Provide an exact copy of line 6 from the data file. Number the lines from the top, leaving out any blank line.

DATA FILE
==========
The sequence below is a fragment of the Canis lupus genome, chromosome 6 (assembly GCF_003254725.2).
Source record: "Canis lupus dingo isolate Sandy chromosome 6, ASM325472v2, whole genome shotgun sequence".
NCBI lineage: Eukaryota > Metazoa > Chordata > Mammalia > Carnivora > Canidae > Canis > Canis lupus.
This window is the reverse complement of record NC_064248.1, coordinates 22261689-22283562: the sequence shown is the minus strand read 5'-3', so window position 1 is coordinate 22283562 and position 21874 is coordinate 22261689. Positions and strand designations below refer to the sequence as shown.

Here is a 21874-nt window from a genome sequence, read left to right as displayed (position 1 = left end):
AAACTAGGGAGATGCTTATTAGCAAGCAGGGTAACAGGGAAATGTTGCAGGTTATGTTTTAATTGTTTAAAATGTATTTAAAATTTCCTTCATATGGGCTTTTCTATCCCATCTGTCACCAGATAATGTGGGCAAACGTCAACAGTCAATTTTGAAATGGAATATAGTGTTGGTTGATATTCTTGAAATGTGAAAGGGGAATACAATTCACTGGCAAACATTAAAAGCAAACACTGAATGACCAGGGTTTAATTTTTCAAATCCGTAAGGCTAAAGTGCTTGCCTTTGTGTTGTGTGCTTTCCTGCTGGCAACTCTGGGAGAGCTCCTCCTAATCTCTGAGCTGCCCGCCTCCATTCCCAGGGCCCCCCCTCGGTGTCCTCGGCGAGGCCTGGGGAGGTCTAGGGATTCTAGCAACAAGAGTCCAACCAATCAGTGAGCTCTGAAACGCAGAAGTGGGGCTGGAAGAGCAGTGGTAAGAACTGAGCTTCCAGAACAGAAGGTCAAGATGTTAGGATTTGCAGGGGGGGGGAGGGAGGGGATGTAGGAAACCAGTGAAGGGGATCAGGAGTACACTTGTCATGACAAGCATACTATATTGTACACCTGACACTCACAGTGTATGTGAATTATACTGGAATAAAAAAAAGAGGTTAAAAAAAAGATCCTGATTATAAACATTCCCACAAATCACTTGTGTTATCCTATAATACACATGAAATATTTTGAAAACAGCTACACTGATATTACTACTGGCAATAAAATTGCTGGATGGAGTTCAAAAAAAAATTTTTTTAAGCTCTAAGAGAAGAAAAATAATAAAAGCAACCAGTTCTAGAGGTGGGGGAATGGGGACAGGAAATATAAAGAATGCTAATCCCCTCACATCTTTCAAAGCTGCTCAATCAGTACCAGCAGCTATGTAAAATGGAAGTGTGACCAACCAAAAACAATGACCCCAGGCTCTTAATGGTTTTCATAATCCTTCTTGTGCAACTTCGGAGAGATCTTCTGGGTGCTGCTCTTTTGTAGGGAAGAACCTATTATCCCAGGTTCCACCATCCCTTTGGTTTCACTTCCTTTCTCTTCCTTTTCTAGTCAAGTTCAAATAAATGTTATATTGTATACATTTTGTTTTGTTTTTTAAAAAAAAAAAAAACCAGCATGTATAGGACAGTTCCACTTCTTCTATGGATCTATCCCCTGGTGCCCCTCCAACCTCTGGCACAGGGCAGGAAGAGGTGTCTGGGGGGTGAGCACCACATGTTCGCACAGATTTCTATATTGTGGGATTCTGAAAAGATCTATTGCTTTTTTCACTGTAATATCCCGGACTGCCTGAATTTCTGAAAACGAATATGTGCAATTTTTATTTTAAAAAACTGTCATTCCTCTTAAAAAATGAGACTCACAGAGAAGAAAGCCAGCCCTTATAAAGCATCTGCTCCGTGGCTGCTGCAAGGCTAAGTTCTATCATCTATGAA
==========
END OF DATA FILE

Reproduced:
AAACTAGGGAGATGCTTATTAGCAAGCAGGGTAACAGGGAAATGTTGCAGGTTATGTTTTAATTGTTTAAAATGTATTTAAAATTTCCTTCATATGGGCTTTTCTATCCCATCTGTCACCAGATAATGTGGGCAAACGTCAACAGTCAATTTTGAAATGGAATATAGTGTTGGTTGATATTCTTGAAATGTGAAAGGGGAATACAATTCACTGGCAAACATTAAAAGCAAACACTGAATGACCAGGGTTTAATTTTTCAAATCCGTAAGGCTAAAGTGCTTGCCTTTGTGTTGTGTGCTTTCCTGCTGGCAACTCTGGGAGAGCTCCTCCTAATCTCTGAGCTGCCCGCCTCCATTCCCAGGGCCCCCCCTCGGTGTCCTCGGCGAGGCCTGGGGAGGTCTAGGGATTCTAGCAACAAGAGTCCAACCAATCAGTGAGCTCTGAAACGCAGAAGTGGGGCTGGAAGAGCAGTGGTAAGAACTGAGCTTCCAGAACAGAAGGTCAAGATGTTAGGATTTGCAGGGGGGGGGAGGGAGGGGATGTAGGAAACCAGTGAAGGGGATCAGGAGTACACTTGTCATGACAAGCATACTATATTGTACACCTGACACTCACAGTGTATGTGAATTATACTGGAATAAAAAAAAGAGGTTAAAAAAAAGATCCTGATTATAAACATTCCCACAAATCACTTGTGTTATCCTATAATACACATGAAATATTTTGAAAACAGCTACACTGATATTACTACTGGCAATAAAATTGCTGGATGGAGTTCAAAAAAAAATTTTTTTAAGCTCTAAGAGAAGAAAAATAATAAAAGCAACCAGTTCTAGAGGTGGGGGAATGGGGACAGGAAATATAAAGAATGCTAATCCCCTCACATCTTTCAAAGCTGCTCAATCAGTACCAGCAGCTATGTAAAATGGAAGTGTGACCAACCAAAAACAATGACCCCAGGCTCTTAATGGTTTTCATAATCCTTCTTGTGCAACTTCGGAGAGATCTTCTGGGTGCTGCTCTTTTGTAGGGAAGAACCTATTATCCCAGGTTCCACCATCCCTTTGGTTTCACTTCCTTTCTCTTCCTTTTCTAGTCAAGTTCAAATAAATGTTATATTGTATACATTTTGTTTTGTTTTTTAAAAAAAAAAAAAACCAGCATGTATAGGACAGTTCCACTTCTTCTATGGATCTATCCCCTGGTGCCCCTCCAACCTCTGGCACAGGGCAGGAAGAGGTGTCTGGGGGGTGAGCACCACATGTTCGCACAGATTTCTATATTGTGGGATTCTGAAAAGATCTATTGCTTTTTTCACTGTAATATCCCGGACTGCCTGAATTTCTGAAAACGAATATGTGCAATTTTTATTTTAAAAAACTGTCATTCCTCTTAAAAAATGAGACTCACAGAGAAGAAAGCCAGCCCTTATAAAGCATCTGCTCCGTGGCTGCTGCAAGGCTAAGTTCTATCATCTATGAA